Below is a summary for the USP9X gene observed in research publications. This is not meant to take the place of medical advice.
What is USP9X-related syndrome?
USP9X-related syndrome happens when there are changes to the USP9X gene. These changes can keep the gene from working as it should.
The USP9X gene plays a key role in early growth of the brain.
Because the USP9X gene is important in the development and function of brain cells, many people who have USP9X-related syndrome have:
- Intellectual disability
- Short height
- Language impairment
USP9X-related syndrome is more common in females than males.
Do people who have USP9X-syndrome look different?
People who have USP9X-related syndrome may look different. In a study of 20 females who have the syndrome, 70 percent had changes in their teeth, 65 percent had a curved spine, also known as scoliosis, and 50 percent had extra fingers.
- Simons Searchlight Community – USP9X Facebook group
- Geisinger Developmental Brain Disorder Gene Database – USP9X
Research Article Summaries
We currently do not have any article summaries for USP9X, but we add resources to our website as they become available.
The information available about USP9X is limited, and families and doctors share a critical need for more information. As we learn more from children who have this gene change, we expect our list of resources and information to grow.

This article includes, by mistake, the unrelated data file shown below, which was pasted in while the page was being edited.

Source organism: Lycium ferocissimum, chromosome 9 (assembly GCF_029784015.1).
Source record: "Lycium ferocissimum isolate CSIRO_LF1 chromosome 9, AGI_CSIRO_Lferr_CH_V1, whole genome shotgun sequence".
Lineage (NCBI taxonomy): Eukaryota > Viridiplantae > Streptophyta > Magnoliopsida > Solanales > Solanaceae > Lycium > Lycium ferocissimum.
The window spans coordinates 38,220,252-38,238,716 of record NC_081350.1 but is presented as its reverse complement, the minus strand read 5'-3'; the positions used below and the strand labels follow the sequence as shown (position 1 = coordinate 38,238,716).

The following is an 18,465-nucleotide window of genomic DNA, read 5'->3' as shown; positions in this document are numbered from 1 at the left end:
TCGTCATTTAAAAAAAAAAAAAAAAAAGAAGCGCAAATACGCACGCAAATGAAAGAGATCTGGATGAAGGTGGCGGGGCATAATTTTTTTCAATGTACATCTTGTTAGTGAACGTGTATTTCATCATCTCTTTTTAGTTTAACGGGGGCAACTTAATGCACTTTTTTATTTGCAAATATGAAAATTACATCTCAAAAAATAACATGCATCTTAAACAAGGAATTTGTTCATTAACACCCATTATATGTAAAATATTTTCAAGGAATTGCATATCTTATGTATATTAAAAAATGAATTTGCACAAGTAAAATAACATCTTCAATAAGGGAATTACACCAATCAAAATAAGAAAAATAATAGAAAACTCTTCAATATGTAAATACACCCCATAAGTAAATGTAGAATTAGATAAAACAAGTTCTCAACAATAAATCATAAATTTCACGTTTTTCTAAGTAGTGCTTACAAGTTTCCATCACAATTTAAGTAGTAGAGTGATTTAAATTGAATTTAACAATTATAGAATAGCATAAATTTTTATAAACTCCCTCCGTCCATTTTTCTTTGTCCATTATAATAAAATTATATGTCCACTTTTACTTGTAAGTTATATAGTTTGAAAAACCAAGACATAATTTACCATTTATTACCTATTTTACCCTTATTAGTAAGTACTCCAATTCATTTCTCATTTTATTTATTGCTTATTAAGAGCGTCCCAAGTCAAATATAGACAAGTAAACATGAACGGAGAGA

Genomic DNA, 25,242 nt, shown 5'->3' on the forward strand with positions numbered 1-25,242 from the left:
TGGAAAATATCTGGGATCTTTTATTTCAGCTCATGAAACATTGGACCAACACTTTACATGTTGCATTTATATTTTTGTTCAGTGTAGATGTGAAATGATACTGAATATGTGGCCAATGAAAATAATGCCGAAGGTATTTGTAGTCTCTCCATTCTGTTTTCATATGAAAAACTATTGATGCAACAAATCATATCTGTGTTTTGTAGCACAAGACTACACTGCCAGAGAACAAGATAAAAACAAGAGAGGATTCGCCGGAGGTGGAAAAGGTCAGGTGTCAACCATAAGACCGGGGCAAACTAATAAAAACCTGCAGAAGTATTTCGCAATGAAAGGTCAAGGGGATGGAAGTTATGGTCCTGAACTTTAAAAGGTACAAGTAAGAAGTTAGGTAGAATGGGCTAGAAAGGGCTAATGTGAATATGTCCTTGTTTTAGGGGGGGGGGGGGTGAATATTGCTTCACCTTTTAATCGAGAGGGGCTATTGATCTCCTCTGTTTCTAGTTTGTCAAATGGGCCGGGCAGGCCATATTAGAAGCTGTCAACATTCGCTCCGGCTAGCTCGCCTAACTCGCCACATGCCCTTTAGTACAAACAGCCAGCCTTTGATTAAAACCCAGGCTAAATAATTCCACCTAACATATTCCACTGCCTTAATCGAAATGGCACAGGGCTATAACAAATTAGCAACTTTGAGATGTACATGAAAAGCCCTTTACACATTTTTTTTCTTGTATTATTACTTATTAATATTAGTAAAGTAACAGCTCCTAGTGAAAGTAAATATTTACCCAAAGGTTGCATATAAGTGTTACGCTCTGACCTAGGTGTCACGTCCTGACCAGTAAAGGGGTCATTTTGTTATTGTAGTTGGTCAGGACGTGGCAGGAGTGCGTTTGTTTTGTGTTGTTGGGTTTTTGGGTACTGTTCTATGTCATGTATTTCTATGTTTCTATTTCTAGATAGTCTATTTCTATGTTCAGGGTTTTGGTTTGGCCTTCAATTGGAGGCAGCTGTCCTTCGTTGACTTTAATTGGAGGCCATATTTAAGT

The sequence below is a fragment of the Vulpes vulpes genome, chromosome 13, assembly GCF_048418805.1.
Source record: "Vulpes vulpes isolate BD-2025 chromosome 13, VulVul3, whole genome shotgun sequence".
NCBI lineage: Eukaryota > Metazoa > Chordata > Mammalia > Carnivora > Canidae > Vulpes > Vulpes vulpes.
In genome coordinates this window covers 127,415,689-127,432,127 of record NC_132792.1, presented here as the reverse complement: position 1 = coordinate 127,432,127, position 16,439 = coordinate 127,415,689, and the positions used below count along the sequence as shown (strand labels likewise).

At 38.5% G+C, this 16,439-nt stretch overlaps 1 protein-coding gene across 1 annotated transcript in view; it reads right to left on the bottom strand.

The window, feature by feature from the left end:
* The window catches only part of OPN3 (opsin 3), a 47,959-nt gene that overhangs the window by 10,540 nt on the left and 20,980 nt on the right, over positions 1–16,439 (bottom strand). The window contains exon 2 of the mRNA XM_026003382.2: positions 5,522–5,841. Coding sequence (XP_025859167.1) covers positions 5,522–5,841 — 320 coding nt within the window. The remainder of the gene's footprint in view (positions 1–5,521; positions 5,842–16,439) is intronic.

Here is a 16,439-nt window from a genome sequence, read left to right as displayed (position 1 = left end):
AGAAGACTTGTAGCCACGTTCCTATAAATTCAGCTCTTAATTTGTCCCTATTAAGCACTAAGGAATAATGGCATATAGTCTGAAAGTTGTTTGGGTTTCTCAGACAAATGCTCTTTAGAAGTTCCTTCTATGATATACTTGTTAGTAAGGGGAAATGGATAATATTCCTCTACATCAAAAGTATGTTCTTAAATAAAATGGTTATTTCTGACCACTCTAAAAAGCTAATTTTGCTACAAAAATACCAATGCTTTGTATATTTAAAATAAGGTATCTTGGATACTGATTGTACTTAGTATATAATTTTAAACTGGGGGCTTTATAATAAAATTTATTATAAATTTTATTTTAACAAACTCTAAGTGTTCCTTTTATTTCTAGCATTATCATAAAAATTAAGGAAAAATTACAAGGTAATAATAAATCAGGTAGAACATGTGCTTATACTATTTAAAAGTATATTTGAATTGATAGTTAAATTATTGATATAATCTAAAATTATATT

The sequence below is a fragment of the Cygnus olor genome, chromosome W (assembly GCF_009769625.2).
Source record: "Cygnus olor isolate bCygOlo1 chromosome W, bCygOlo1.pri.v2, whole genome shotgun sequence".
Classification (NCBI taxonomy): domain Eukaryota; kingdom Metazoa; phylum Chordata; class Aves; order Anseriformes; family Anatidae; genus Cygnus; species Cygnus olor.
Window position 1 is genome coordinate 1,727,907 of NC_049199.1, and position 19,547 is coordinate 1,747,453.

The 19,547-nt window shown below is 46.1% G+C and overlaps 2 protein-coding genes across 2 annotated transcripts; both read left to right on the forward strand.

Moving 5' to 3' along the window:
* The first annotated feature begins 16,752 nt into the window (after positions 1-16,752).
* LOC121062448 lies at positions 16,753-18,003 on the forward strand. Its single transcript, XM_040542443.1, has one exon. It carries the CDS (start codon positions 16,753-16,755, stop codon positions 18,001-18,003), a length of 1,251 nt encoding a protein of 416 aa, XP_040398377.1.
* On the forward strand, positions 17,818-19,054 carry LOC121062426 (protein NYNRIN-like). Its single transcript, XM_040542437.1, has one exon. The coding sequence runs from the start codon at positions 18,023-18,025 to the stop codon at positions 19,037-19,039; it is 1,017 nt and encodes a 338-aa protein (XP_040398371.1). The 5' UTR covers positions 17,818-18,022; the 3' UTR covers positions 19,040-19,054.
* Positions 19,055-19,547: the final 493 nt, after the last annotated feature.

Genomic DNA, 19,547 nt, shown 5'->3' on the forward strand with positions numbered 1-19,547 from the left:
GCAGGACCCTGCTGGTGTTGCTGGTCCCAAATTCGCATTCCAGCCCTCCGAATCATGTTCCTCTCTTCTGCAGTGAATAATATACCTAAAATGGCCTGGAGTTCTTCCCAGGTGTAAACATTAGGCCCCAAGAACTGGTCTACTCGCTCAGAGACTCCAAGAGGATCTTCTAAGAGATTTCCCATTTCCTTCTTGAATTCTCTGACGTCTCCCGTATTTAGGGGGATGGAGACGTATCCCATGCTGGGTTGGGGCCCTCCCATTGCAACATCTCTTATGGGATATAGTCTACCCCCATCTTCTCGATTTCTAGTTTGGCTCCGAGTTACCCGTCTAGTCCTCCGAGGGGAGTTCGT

Full versions of published research articles can be found on PubMed. PubMed is a National Institutes of Health (NIH) online database that is free. It has a collection of both medical and scientific research articles. A PubMed search for USP9X articles can be found here.
You can also visit the Simons Foundation‘s SFARI Gene website to see information for researchers about this gene.
Help the Simons Searchlight team learn more about USP9X genetic changes by taking part in our research. You can learn more about the project and sign up here.
External Research Opportunity: FaceMatch
FaceMatch is a platform that helps parents and doctors contribute to an international secure image database of both undiagnosed and diagnosed children across the globe. *This study is not affiliated with Simons Searchlight. Learn more about FaceMatch.
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